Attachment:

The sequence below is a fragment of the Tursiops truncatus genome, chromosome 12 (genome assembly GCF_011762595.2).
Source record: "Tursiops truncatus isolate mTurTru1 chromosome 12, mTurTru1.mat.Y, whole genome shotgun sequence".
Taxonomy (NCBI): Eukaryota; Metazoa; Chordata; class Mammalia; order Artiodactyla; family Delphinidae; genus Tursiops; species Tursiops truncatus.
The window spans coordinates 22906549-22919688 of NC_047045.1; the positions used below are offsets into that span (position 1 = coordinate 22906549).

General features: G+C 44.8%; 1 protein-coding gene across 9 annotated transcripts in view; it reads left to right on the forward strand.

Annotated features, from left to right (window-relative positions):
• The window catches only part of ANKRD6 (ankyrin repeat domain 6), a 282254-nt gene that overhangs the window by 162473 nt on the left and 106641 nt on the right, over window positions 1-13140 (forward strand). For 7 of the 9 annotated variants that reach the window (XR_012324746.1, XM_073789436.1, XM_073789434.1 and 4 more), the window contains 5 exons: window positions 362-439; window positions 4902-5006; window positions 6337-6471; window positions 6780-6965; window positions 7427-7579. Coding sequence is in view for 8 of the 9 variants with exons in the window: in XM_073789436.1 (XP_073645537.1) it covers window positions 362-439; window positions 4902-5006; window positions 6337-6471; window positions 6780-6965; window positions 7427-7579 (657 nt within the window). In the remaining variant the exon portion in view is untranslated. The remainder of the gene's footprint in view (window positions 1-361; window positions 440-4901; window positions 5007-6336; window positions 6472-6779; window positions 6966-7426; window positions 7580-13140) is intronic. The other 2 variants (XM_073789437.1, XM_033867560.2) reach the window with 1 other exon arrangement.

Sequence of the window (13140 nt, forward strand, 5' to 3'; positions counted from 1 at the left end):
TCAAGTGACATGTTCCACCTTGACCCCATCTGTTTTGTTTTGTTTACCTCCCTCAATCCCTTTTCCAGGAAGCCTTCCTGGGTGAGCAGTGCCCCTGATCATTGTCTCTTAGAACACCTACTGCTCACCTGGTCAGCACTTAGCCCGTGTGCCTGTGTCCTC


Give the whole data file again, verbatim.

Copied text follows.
The sequence below is a fragment of the Tursiops truncatus genome, chromosome 12 (genome assembly GCF_011762595.2).
Source record: "Tursiops truncatus isolate mTurTru1 chromosome 12, mTurTru1.mat.Y, whole genome shotgun sequence".
Taxonomy (NCBI): Eukaryota; Metazoa; Chordata; class Mammalia; order Artiodactyla; family Delphinidae; genus Tursiops; species Tursiops truncatus.
The window spans coordinates 22906549-22919688 of NC_047045.1; the positions used below are offsets into that span (position 1 = coordinate 22906549).

General features: G+C 44.8%; 1 protein-coding gene across 9 annotated transcripts in view; it reads left to right on the forward strand.

Annotated features, from left to right (window-relative positions):
• The window catches only part of ANKRD6 (ankyrin repeat domain 6), a 282254-nt gene that overhangs the window by 162473 nt on the left and 106641 nt on the right, over window positions 1-13140 (forward strand). For 7 of the 9 annotated variants that reach the window (XR_012324746.1, XM_073789436.1, XM_073789434.1 and 4 more), the window contains 5 exons: window positions 362-439; window positions 4902-5006; window positions 6337-6471; window positions 6780-6965; window positions 7427-7579. Coding sequence is in view for 8 of the 9 variants with exons in the window: in XM_073789436.1 (XP_073645537.1) it covers window positions 362-439; window positions 4902-5006; window positions 6337-6471; window positions 6780-6965; window positions 7427-7579 (657 nt within the window). In the remaining variant the exon portion in view is untranslated. The remainder of the gene's footprint in view (window positions 1-361; window positions 440-4901; window positions 5007-6336; window positions 6472-6779; window positions 6966-7426; window positions 7580-13140) is intronic. The other 2 variants (XM_073789437.1, XM_033867560.2) reach the window with 1 other exon arrangement.

Sequence of the window (13140 nt, forward strand, 5' to 3'; positions counted from 1 at the left end):
TCAAGTGACATGTTCCACCTTGACCCCATCTGTTTTGTTTTGTTTACCTCCCTCAATCCCTTTTCCAGGAAGCCTTCCTGGGTGAGCAGTGCCCCTGATCATTGTCTCTTAGAACACCTACTGCTCACCTGGTCAGCACTTAGCCCGTGTGCCTGTGTCCTC